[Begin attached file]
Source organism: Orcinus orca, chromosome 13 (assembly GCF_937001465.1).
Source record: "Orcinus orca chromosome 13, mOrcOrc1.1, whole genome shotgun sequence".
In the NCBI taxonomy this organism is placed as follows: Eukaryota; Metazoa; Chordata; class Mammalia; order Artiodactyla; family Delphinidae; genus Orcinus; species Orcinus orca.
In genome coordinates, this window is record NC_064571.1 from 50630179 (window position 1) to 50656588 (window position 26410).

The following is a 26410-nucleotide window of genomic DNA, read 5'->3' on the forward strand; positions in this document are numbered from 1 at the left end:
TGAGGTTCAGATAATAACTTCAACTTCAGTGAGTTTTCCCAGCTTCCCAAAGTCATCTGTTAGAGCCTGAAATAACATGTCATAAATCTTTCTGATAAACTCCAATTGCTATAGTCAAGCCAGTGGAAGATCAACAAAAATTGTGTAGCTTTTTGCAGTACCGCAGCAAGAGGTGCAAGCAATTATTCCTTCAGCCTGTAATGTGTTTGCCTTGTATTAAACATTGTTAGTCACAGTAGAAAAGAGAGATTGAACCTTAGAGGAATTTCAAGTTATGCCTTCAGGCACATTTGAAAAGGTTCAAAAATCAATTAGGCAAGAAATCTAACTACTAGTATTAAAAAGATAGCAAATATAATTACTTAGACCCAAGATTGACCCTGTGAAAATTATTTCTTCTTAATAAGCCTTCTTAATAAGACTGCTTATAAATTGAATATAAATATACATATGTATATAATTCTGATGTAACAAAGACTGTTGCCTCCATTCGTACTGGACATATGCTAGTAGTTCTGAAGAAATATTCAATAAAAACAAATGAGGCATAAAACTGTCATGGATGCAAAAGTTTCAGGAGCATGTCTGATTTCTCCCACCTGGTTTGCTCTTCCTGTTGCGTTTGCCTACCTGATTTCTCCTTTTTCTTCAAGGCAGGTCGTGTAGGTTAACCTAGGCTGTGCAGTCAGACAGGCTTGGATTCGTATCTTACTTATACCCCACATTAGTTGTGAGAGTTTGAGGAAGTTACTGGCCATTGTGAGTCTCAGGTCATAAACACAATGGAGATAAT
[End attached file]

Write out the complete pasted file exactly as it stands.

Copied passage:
Source organism: Orcinus orca, chromosome 13 (assembly GCF_937001465.1).
Source record: "Orcinus orca chromosome 13, mOrcOrc1.1, whole genome shotgun sequence".
In the NCBI taxonomy this organism is placed as follows: Eukaryota; Metazoa; Chordata; class Mammalia; order Artiodactyla; family Delphinidae; genus Orcinus; species Orcinus orca.
In genome coordinates, this window is record NC_064571.1 from 50630179 (window position 1) to 50656588 (window position 26410).

The following is a 26410-nucleotide window of genomic DNA, read 5'->3' on the forward strand; positions in this document are numbered from 1 at the left end:
TGAGGTTCAGATAATAACTTCAACTTCAGTGAGTTTTCCCAGCTTCCCAAAGTCATCTGTTAGAGCCTGAAATAACATGTCATAAATCTTTCTGATAAACTCCAATTGCTATAGTCAAGCCAGTGGAAGATCAACAAAAATTGTGTAGCTTTTTGCAGTACCGCAGCAAGAGGTGCAAGCAATTATTCCTTCAGCCTGTAATGTGTTTGCCTTGTATTAAACATTGTTAGTCACAGTAGAAAAGAGAGATTGAACCTTAGAGGAATTTCAAGTTATGCCTTCAGGCACATTTGAAAAGGTTCAAAAATCAATTAGGCAAGAAATCTAACTACTAGTATTAAAAAGATAGCAAATATAATTACTTAGACCCAAGATTGACCCTGTGAAAATTATTTCTTCTTAATAAGCCTTCTTAATAAGACTGCTTATAAATTGAATATAAATATACATATGTATATAATTCTGATGTAACAAAGACTGTTGCCTCCATTCGTACTGGACATATGCTAGTAGTTCTGAAGAAATATTCAATAAAAACAAATGAGGCATAAAACTGTCATGGATGCAAAAGTTTCAGGAGCATGTCTGATTTCTCCCACCTGGTTTGCTCTTCCTGTTGCGTTTGCCTACCTGATTTCTCCTTTTTCTTCAAGGCAGGTCGTGTAGGTTAACCTAGGCTGTGCAGTCAGACAGGCTTGGATTCGTATCTTACTTATACCCCACATTAGTTGTGAGAGTTTGAGGAAGTTACTGGCCATTGTGAGTCTCAGGTCATAAACACAATGGAGATAAT